Old Dominion, winners of the New Group category at the 2016 Academy of Country Music Awards have been busy touring their recent Happy Endings album, alongside, FOH Engineer Ian Zorbaugh and Monitor Engineer Dean Studebaker – who both decided to take SSL L300 Plus consoles, supplied by Morris Lighting & Sound, on the road with Old Dominion.
“The main thing I heard about the SSLs was that they sound absolutely phenomenal – that you need minimal EQ, less processing, and so on. I wanted to experience that, and to get to know the console.” Zorbaugh manages about 60 inputs from stage, with half of those coming from Whit Sellers’ sizable drum kit, including 2 snares, 4 toms, and a wide range of cymbals. With that number of drums squeezed into the kit, and generating a lot of volume, control is an important part of the on-stage craft. As well as the standard kit microphones, there are also a number of drum triggers, set up to feed the gate side chains on the individual kit channels. “All the cymbals are so close – some are actually closer to some of the tom mics than the toms are,” explained Zorbaugh. “So having the triggers means that the correct gate opens when he’s hitting the tom and stays closed when the splash cymbal is flying around everywhere!”
“We’ve also moved things around on the stage from a traditional drums-centre arrangement, which used to give us a lot of bleed into the main vocal mic. Moving the kit to the left and away from the vocal mic has helped a lot.” Also, to help control, the band has moved the guitar rigs to isolation cabinets. Zorbaugh: “2 years ago we switched all the amps backwards so they weren’t firing into the crowd, and this year I got them into dedicated racks that have all the heads and cabs built-in. They sound great, and you can stand next to 1 and have a conversation while playing the guitar! I do have to add ambience into it though – put some space back into the sound.”
Inside the SSL L300 at Front of House, Zorbaugh bases the structure of his mix almost entirely around stem groups – a particular group channel type that you can mix to like an aux and that can have the same full processing and routing as any input channel – including the ability to route to other stems and use the internal FX rack inserts. “I’m probably using 2 auxes, total, and running almost everything on stems,” says Zorbaugh. I like having everything laid out so I barely have to leave my top layer.”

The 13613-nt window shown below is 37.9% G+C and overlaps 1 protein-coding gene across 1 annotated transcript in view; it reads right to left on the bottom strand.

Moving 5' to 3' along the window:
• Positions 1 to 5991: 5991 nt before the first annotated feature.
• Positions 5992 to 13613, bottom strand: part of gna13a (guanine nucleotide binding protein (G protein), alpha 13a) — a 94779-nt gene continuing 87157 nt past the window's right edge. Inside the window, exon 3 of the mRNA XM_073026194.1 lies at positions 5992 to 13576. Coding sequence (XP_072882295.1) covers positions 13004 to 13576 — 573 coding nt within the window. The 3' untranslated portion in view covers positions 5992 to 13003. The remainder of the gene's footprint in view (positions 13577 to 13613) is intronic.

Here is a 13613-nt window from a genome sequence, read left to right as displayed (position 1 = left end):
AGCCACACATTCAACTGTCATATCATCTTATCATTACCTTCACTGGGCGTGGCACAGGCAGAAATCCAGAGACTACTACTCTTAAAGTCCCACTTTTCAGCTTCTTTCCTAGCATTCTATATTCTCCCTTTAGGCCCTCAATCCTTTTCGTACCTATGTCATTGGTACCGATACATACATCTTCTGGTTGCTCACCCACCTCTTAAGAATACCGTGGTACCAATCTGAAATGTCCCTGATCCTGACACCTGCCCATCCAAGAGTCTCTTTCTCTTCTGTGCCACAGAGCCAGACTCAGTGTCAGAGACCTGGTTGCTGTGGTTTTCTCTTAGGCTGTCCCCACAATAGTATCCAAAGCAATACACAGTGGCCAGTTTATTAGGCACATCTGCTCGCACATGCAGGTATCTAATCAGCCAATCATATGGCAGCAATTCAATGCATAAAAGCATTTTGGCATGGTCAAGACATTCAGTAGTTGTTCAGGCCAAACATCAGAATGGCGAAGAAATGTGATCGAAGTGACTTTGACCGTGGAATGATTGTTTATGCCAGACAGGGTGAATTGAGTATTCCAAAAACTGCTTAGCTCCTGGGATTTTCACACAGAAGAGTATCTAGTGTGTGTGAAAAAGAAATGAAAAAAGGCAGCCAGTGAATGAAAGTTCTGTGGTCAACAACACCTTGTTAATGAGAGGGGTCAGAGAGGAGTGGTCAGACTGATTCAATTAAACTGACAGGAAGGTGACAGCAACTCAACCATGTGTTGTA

For example, he routes the 2 lead guitar microphones to a single stem so he can manage overall processing for that instrument, which then goes into the band stem. The SSL makes it easy to access contributions to stem with dedicated Super-Query (Q) buttons, which immediately spills those contributions onto the console surface with a single press, and returns to the original layout with a second press. “I’m even sending things that don’t necessarily need it, to a stem. Like the stereo keyboard channel. This gives me lots of options. If we have a TV or video shoot I can provide anything from an analogue split off of the pre-amps, to stereo stems of all the groups, or a full band stem plus a vocal stem, or a full-on left and right mix.”
Zorbaugh has taken his computer-based plug-in system off his rig, opting instead for a few choice pieces of analogue outboard, 2 reverb units, and the SSL console’s internal FX Rack. I’m a big fan of the dynamic EQ,” he continued. “All 4 vocal microphones, the electric and acoustic guitars… Acoustic guitars are not the most consistent instrument for dynamics, and the player can either play light, or really dig in to it and get a lot of bottom end, so I have a dynamic EQ on that to keep it sat in the right ‘pocket’.
“On electric guitars, If he goes from a dark Les Paul to a Strat, it’ll manage that – let me set the frequency range I want.” Zorbaugh’s original motivation for taking SSL Live on tour was its reputation for sound quality. And, he reports, that has been borne out by his own experience. “Everything sounds very natural – less like there’s a computer in the way; like there isn’t as much ‘stuff’ going on – definitely a more analogue feel.”